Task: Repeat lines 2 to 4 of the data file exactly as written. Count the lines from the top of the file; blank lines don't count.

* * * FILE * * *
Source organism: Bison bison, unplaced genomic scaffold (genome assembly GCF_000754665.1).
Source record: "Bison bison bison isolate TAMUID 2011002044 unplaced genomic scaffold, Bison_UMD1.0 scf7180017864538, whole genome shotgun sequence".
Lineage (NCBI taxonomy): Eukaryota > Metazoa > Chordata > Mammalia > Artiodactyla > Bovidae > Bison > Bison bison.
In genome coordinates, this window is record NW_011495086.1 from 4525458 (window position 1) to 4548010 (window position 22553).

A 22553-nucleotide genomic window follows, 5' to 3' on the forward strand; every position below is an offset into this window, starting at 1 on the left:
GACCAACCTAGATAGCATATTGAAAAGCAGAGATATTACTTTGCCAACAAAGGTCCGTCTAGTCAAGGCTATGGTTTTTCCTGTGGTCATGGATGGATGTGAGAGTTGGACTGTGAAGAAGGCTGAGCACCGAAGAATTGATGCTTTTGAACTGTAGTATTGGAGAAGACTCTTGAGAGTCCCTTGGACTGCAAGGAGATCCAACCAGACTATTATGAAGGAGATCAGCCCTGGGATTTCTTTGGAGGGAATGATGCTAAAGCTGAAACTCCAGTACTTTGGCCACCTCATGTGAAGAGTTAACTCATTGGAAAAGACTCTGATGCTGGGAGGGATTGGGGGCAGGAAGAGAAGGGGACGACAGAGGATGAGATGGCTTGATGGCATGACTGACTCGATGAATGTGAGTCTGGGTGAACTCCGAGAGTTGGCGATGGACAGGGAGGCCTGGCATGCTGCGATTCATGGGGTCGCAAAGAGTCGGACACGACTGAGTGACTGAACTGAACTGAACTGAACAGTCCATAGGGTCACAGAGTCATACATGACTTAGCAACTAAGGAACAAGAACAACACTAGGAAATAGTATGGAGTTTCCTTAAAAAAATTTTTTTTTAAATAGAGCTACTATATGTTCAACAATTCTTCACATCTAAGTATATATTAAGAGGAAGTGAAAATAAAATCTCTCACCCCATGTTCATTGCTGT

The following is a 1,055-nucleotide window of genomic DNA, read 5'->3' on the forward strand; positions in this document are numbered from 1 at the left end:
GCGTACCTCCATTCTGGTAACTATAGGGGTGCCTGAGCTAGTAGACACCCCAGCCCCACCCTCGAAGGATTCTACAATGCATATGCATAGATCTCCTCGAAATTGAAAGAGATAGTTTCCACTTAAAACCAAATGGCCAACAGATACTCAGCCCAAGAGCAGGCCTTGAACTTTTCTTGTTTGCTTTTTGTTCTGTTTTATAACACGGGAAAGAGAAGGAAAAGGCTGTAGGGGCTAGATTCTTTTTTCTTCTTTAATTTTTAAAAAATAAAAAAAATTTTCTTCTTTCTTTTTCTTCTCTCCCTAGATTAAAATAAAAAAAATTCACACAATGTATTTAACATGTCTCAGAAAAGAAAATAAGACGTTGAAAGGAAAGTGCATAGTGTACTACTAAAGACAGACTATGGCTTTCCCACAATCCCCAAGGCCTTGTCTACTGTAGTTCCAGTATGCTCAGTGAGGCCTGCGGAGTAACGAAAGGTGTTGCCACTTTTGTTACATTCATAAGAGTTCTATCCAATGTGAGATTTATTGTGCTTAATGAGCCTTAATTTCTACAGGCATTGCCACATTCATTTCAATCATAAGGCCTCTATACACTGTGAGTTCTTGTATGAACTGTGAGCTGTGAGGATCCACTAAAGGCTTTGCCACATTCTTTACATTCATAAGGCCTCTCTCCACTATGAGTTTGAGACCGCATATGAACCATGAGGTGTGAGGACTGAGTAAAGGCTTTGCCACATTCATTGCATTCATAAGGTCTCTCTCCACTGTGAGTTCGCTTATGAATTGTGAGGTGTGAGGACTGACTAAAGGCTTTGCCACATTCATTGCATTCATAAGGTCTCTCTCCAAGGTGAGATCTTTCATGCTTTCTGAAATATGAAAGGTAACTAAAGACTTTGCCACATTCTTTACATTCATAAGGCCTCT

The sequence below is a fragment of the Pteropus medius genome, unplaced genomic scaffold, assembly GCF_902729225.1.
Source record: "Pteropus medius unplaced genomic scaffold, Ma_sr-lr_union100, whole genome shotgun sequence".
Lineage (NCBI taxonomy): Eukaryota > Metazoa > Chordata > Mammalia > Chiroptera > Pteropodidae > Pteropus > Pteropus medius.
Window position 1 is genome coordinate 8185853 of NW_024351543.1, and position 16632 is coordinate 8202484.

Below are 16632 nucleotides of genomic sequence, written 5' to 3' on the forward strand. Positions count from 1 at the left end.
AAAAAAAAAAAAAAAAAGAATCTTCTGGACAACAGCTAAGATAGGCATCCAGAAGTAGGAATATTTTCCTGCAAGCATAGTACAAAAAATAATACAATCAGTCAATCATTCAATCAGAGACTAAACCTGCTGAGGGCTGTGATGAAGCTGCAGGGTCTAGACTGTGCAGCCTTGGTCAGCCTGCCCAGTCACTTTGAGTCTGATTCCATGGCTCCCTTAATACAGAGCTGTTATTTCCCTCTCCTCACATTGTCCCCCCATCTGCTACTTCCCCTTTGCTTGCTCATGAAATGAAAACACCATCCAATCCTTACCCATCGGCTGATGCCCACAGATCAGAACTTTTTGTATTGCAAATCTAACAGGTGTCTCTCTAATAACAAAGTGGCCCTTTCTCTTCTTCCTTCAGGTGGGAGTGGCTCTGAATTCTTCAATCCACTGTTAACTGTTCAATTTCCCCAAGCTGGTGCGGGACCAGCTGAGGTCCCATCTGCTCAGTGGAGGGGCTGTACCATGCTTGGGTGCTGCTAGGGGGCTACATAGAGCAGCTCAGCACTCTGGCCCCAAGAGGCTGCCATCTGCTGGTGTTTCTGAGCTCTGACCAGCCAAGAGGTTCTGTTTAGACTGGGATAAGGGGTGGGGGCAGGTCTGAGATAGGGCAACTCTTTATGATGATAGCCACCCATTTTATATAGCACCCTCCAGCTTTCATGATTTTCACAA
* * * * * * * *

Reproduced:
Source record: "Bison bison bison isolate TAMUID 2011002044 unplaced genomic scaffold, Bison_UMD1.0 scf7180017864538, whole genome shotgun sequence".
Lineage (NCBI taxonomy): Eukaryota > Metazoa > Chordata > Mammalia > Artiodactyla > Bovidae > Bison > Bison bison.
In genome coordinates, this window is record NW_011495086.1 from 4525458 (window position 1) to 4548010 (window position 22553).